glutCreateWindow("Test"); /* window title */
        glutDisplayFunc(display); /* display callback invoked when window opened */
        myinit(); /* set attributes */
        glutMainLoop(); /* enter event loop */
}

Now, you need to link the libraries that you need to compile and run this program.    At the top of the screen, click on Project, then Setting to get the Project Setting window.  Click on the Link tab and go to the end of the line under Object/library Modules and at the end of that line after a blank space add: 

glut32.lib  opengl32.lib  glu32.lib.  

If you wish, you can cut these (highlight, then Ctrl-C) and paste them (Ctrl-V) there.  Once this is done press OK.  You can compile and run the program three different ways,
    1) by using the options given under the Build Tab,
    2) by using the radio buttons at the top right of the program screen, or
    3) by using the shortcuts for each task.

Compiling
Here is the three methods for compiling the program, you pick one:
        1) Click on Build, then Compile line.cpp
        2) Click on the button, at the top right of the screen,
        3) By using Ctrl-F7.

Once you compile the program, at the bottom, you will get a message:
line.cpp
line.obj - 0 error(s), 0 warning(s)

Building the Project
The next step is to build the project.  You can do this in three different ways.  I am sure you have made up you mind on which way is better for you.  In case you want to use the short cut, it is F7.

Once you build the project, at the bottom, you will get a message:
Linking...
line.exe - 0 error(s), 0 warning(s)

Executing the Program
At the end of previous step, you created an executable file called line.exe.  You can run the program several different ways:
    1) by using the Start, Run option and running the file line.exe that is saved under the Debug directory of your lab1 directory,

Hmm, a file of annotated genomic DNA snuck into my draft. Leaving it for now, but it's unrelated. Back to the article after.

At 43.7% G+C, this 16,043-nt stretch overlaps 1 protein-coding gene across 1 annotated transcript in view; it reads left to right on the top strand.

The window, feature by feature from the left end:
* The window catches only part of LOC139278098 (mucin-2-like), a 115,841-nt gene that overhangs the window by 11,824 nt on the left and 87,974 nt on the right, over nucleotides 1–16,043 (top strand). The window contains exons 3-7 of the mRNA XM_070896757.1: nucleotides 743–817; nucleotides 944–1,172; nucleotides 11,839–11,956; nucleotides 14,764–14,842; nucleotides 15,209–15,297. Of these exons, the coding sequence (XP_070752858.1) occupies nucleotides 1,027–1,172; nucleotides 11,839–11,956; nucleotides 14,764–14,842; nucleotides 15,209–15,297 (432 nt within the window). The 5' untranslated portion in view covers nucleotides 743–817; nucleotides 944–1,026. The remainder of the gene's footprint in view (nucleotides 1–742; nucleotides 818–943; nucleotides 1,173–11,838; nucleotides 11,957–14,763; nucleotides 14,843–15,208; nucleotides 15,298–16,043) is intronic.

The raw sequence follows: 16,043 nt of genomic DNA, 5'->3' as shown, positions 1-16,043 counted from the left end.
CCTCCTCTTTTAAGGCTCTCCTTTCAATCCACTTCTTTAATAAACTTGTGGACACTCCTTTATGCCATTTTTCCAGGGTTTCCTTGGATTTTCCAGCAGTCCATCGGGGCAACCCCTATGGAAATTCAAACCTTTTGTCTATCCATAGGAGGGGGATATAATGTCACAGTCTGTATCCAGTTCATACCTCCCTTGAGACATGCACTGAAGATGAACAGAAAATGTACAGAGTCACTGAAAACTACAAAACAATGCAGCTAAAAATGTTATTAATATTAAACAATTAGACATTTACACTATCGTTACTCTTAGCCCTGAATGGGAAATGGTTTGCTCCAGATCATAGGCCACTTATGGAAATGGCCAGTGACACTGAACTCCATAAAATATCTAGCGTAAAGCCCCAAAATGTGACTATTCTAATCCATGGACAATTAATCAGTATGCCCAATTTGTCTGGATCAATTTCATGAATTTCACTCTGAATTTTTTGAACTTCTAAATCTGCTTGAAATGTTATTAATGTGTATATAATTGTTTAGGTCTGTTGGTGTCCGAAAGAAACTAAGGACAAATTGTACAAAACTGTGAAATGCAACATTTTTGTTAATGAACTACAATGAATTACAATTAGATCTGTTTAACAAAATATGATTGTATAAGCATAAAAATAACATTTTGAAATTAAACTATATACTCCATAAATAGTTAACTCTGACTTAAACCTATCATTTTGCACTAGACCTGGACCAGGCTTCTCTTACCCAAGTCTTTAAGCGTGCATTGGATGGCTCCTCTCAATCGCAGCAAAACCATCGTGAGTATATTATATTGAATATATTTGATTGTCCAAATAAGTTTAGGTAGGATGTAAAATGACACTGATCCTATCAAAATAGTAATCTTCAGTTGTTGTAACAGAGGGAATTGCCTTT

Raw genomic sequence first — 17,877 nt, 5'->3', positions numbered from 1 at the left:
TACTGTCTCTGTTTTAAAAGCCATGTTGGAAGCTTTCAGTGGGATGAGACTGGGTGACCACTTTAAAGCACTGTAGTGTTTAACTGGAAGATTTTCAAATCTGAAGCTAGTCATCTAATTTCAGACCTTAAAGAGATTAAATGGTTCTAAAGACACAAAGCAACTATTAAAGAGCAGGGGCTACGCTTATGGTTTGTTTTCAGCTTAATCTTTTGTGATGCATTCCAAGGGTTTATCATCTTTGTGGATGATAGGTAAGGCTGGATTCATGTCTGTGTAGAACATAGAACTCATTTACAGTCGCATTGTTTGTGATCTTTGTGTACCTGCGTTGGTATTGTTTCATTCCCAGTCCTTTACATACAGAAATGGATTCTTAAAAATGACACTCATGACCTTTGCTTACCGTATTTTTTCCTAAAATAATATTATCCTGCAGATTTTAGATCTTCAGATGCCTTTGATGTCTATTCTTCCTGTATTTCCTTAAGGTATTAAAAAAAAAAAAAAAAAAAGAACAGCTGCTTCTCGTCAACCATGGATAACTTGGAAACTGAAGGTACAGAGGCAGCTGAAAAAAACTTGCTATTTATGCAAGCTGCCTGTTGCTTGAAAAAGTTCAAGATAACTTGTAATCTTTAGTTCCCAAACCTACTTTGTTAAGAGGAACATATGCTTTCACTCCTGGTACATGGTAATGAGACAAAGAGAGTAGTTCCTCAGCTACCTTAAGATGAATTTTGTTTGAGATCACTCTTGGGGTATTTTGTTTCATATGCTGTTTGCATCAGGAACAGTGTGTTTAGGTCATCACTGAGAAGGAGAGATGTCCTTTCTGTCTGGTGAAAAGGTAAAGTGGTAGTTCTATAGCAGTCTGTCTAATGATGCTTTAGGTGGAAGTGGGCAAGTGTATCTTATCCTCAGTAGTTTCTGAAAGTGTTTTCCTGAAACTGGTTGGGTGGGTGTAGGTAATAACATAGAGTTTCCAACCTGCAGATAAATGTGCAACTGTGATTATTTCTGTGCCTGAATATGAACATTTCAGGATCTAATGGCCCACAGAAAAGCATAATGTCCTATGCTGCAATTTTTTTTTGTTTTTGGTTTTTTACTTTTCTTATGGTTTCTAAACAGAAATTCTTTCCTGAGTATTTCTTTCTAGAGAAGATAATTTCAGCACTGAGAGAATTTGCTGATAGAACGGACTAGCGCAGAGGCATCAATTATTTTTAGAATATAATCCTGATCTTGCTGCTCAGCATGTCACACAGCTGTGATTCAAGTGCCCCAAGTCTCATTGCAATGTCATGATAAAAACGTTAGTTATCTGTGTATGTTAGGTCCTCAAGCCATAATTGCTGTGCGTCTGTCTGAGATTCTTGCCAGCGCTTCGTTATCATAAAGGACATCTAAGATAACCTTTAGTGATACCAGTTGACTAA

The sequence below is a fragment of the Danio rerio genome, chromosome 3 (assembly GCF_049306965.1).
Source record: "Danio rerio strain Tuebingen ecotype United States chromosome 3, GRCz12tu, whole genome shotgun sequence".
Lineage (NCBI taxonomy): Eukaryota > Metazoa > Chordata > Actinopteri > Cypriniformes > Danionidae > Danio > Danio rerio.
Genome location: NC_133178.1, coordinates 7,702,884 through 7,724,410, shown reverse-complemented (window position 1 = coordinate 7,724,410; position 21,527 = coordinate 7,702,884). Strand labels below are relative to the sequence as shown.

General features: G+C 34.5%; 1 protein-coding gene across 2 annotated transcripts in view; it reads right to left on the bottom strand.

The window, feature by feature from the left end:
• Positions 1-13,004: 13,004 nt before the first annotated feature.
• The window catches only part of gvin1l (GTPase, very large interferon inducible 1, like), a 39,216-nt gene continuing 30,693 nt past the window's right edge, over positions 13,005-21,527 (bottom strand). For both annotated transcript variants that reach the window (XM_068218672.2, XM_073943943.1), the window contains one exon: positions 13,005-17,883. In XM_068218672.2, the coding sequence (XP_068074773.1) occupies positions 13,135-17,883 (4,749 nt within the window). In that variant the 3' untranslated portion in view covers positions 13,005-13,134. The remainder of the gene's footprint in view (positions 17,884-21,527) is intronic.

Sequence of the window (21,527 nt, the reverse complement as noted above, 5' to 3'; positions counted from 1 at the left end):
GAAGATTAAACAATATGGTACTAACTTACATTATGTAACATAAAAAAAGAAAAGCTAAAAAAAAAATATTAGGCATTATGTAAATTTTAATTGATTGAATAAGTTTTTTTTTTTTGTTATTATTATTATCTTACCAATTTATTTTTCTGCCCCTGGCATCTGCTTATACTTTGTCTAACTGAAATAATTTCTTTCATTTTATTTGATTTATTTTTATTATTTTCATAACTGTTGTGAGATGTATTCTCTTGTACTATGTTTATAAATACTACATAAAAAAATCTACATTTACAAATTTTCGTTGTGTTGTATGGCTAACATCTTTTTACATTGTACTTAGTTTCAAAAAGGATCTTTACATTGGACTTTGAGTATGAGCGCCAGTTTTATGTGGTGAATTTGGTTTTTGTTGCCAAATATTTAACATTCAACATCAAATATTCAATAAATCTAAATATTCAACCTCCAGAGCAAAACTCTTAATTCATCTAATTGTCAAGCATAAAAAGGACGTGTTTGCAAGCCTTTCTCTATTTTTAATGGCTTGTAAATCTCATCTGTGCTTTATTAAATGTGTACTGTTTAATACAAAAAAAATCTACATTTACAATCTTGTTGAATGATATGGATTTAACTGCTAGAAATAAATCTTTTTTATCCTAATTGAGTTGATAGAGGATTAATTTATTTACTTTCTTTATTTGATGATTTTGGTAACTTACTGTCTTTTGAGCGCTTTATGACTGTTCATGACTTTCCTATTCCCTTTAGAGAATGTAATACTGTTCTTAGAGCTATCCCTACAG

2) by using the Execute line.exe under the Project tab,
    3) by clicking on the fourth button (the red ! ) at the top right of the screen, or
    4) by pressing Ctrl-F5.

When you run it, you will get the following screen.

line



The name of this screen is Test. The line;

gluOrtho2D(0.0, 50.0, 0.0, 50.0);
maps world coordinates in the range [0,50] x [0,50] into this window, with (0,0) at the lower left. This is a parallel projection in which the z-coordinates are thrown away. The most significant block of code for the purposes of this lab is
        glBegin(GL_LINES);
                glVertex2f(0,0); 
                glVertex2f(50,50);
        glEnd();
which draws a single line. The "2f" in "glVertex2f"says that we specify points using two floating point parameters. The z-coordinate is assumed to be zero, thus we are working in the a 2D plane, x-y plane.

You can add other lines in the glBegin .. glEnd block; for example,

        glBegin(GL_LINES);
                glVertex2f(0,0); 
                glVertex2f(50,50);
                glVertex2f(50,0); 
                glVertex2f(0,50);
        glEnd();
would draw a big "X".

Lab Exercise (1): 
Change the program such that it displays a triangle with all sides 100 units. Note the screen name.

triangel


Lab Activity (2):  Change the display function to:
void display( void )
{
        float t=0,tnew,x,y,xnew,ynew;
        x=40*cos(t);
        y=40*sin(t);
        glClear(GL_COLOR_BUFFER_BIT);  /*clear the window */

        while(t<6.3){
                t+=.1;
                xnew=40*cos(t);
                ynew=40*sin(t);
                glBegin(GL_LINES);
                        glVertex2f(x,y);
                        glVertex2f(xnew,ynew);
                glEnd();
                x=xnew;
                y=ynew;
        }

        glFlush(); /* clear buffers */
}
Since you have used the sin and cos functions, you need to add:
#include <math.h>
at the top of the program. Recompile and run. You should get part of a circle.
 

Lab Exercise (2):  Change the display code so that the entire circle fits in the window.

Homework
Your homework assignment is to further modify the program so that it prints a sine curve (at least two cycles) centered vertically in the window. The result should look something like this:

Submit your source code as an attachment to en e-mail to me (rt) on cs before class on Wednesday, 1/28/04 and turn in a printout at the start of class.  Make sure to include a header with your name, course number, and date at the top of your program.  If there is any special instructions for running your program, please include it in the header of the program.